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© St. Petersburg Times,
published October 31, 2001
The Clearwater Police Department has set an ambitious goal: to build bridges with a portion of the local community that is distrustful and sometimes hostile toward law enforcement.
For several years Clearwater officials have been aware -- police officials perhaps more than any others -- that Hispanics represented a rapidly growing segment of the city population. Anyone who drives through the older neighborhoods surrounding the city's downtown core is soon made aware of the changes in the population. Hispanics make up at least 9 percent of the city population, likely more.
The Clearwater Police Department groped for ways to serve that population and enforce laws, but was stymied by several problems. First, few members of the police force speak Spanish fluently, and many of the Mexicans moving into Clearwater speak little or no English.
But perhaps even more difficult, the new residents were fearful and suspicious of police officers. Some had cause to be -- they were in the United States illegally. But even the legal residents came to the United States believing that police were the bad guys.
Police Chief Sid Klein began working more than two years ago on ways to solve those problems. He also sent one of his top officers to Hidalgo, Mexico, home of many of the Hispanics moving to Clearwater, to learn about that culture and its people.
Today, the Clearwater department is much better positioned to fulfill its law enforcement role in the Hispanic community. Six police officers speak Spanish fluently, and a list of interpreters has been developed to assist whenever they are needed. Klein appointed an officer to be liaison to the Hispanic community.
Though that officer tried to build relationships by attending soccer games and festivals and reaching out to help Hispanic neighborhoods, the gulf between police and the community still was not narrowing very swiftly.
A new program being launched by the Police Department in partnership with the YWCA of Tampa Bay may accomplish more than any previous efforts.
The partnership hopes to open a Hispanic outreach center in a city-owned building near downtown Clearwater. The building, a former day care center, will be renovated to provide a variety of services, including language classes, interpreters, victim advocates, training rooms, and offices for the Police Department's Hispanic liaison officer, the Mexican consulate and the government of Hidalgo.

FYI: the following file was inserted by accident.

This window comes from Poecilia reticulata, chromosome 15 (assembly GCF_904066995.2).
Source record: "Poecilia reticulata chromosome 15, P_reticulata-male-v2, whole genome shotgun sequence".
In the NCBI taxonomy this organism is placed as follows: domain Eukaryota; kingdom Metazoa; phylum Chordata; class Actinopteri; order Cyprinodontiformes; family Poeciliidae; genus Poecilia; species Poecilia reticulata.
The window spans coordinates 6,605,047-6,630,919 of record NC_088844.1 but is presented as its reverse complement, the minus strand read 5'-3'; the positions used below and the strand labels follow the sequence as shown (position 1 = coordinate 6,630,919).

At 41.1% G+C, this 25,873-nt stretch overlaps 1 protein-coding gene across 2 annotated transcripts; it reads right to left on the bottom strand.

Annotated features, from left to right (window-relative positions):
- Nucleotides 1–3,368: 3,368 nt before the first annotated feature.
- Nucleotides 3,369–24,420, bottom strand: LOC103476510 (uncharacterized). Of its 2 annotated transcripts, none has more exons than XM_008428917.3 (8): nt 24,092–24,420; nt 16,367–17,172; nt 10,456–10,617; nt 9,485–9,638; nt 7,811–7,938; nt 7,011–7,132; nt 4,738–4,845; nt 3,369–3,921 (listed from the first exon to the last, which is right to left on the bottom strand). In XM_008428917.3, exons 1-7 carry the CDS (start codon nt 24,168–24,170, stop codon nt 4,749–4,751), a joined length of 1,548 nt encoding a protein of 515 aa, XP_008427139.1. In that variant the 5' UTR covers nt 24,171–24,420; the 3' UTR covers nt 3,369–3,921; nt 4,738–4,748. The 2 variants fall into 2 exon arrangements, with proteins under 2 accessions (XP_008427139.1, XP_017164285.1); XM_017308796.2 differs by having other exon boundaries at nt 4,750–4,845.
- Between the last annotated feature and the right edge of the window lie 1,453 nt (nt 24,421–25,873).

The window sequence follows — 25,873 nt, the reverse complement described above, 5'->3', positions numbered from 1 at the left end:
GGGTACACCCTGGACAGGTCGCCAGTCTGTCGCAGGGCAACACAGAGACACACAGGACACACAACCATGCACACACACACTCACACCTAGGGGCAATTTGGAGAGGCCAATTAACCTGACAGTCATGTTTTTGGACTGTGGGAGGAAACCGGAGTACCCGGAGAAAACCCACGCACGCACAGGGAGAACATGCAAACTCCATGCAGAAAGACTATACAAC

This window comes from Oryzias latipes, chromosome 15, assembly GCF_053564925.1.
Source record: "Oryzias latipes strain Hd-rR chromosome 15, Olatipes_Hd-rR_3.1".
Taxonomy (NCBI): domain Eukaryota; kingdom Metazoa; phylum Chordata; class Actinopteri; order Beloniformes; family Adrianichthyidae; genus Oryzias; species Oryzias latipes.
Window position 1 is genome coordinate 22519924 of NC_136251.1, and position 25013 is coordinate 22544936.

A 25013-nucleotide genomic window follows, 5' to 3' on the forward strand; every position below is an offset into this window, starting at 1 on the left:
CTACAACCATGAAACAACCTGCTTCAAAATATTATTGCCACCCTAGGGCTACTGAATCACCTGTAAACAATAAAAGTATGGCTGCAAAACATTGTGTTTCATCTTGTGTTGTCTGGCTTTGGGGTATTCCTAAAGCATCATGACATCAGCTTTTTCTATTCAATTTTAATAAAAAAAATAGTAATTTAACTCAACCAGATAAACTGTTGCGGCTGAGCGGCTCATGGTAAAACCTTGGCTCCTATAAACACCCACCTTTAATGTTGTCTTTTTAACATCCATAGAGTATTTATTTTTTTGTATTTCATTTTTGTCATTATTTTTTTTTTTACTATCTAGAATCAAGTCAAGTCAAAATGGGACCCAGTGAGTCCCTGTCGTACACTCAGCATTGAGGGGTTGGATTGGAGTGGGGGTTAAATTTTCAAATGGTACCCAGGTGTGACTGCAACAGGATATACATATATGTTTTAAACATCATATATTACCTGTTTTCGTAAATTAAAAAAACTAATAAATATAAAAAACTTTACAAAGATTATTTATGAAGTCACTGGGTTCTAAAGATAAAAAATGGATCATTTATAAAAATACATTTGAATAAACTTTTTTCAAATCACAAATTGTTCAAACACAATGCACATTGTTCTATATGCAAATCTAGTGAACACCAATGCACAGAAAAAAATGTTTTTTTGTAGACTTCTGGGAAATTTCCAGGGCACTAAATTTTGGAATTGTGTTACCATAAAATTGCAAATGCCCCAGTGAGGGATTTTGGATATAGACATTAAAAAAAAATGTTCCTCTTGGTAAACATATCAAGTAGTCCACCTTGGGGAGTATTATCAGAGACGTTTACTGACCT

But perhaps the most important offering at the center will be day care at a reasonable price for children ages 12 months to 5 years old. Lack of affordable child care has prevented many of the Hispanic women from working, or has forced them to leave their children in less-than-adequate circumstances. The YWCA will provide the child care with a bilingual staff.
The city is being asked to lease the building to the YWCA for $1 a year, to maintain the outside of the building and to provide $50,000 in drug forfeiture money toward building renovations. The YWCA and grant funds will pay for remaining costs.
It is easy to see how the center may one day need to be expanded to offer even more services, such as space to socialize or to receive medical screenings; to provide homemaking, gardening or parenting classes; to teach Spanish to city employees who frequently interact with Hispanics, such as police officers, firefighters and code enforcement officials; to offer job fairs or GED classes.
Klein and the Police Department, as well as the YWCA, deserve accolades for working hard to find ways to reach out to Clearwater's exploding Hispanic population, even when it wasn't easy, even when it wasn't sought by the new residents.
No one benefits when one portion of the city's population is isolated, either by wish or circumstance. As Clearwater's Hispanic residents see their lives improved by these efforts, their suspicion not only will decline, but they will be in a better position to make their own unique contributions to the larger community.